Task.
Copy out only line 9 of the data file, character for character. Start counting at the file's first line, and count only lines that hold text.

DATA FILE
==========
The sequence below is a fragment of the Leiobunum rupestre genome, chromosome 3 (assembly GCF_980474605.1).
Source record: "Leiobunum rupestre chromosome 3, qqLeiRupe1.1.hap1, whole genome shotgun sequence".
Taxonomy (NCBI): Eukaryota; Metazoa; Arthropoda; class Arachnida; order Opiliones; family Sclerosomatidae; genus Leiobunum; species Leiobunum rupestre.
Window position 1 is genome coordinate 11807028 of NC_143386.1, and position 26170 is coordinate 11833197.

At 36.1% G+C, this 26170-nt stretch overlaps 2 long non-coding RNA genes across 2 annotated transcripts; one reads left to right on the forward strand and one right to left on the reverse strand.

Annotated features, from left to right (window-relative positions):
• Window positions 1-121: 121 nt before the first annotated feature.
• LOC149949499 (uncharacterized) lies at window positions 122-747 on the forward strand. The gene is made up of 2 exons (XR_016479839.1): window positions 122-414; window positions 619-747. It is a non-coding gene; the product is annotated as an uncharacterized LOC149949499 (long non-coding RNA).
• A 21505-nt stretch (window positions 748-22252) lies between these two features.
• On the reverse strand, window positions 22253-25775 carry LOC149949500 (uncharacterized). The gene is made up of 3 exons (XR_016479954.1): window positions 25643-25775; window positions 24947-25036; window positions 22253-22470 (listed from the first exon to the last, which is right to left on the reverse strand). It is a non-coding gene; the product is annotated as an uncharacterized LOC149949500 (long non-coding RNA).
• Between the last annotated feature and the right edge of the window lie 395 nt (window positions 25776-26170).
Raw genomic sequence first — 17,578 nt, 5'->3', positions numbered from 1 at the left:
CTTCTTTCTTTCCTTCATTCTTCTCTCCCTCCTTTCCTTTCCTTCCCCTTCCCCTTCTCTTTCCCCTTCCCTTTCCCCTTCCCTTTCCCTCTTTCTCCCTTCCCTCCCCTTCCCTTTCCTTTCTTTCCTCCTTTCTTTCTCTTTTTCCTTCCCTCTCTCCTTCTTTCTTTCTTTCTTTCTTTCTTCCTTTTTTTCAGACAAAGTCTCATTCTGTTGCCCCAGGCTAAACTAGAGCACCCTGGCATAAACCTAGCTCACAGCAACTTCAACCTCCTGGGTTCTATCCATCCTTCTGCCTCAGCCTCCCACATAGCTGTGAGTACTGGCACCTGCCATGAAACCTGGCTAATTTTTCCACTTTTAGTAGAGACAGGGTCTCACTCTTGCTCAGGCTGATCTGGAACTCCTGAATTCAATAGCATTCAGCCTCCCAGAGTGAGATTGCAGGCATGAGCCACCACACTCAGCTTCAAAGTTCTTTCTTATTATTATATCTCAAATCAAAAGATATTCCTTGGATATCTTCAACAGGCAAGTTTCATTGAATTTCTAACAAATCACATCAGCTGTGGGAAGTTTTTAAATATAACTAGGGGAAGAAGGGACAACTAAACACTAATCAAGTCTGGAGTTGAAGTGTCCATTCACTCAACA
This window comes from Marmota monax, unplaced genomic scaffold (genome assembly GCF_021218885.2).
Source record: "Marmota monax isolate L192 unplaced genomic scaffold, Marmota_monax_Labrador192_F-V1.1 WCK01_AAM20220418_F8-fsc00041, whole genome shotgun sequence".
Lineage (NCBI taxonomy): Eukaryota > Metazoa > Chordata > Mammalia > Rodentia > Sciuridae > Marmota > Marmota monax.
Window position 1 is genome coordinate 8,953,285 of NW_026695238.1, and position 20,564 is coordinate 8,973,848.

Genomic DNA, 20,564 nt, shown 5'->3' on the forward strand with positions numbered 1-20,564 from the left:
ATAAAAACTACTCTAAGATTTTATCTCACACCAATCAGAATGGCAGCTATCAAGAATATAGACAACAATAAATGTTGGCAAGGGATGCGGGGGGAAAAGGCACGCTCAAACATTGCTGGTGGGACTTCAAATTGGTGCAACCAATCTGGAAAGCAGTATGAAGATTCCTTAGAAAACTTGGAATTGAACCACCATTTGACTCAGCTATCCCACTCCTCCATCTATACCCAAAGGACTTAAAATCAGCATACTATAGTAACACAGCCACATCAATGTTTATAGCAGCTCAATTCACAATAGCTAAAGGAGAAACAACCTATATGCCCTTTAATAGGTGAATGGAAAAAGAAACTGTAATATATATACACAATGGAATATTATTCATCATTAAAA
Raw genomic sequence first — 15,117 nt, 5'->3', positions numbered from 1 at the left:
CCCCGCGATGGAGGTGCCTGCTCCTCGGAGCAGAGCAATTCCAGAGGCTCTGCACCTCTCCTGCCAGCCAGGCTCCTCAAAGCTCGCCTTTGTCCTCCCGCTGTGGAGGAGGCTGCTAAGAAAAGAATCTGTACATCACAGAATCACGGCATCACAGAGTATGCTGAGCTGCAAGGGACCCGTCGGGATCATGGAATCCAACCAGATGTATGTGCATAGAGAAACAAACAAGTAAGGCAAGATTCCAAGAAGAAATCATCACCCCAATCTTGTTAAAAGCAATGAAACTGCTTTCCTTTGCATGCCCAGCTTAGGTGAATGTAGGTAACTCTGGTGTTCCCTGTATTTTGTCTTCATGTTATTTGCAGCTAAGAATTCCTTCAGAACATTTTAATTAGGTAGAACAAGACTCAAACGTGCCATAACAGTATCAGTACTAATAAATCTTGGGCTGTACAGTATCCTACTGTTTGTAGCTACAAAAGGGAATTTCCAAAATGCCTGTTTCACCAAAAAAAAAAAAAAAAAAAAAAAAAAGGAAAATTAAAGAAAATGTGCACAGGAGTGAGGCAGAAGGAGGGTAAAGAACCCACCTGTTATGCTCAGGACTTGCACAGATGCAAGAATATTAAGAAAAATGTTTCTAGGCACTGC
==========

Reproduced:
• A 21505-nt stretch (window positions 748-22252) lies between these two features.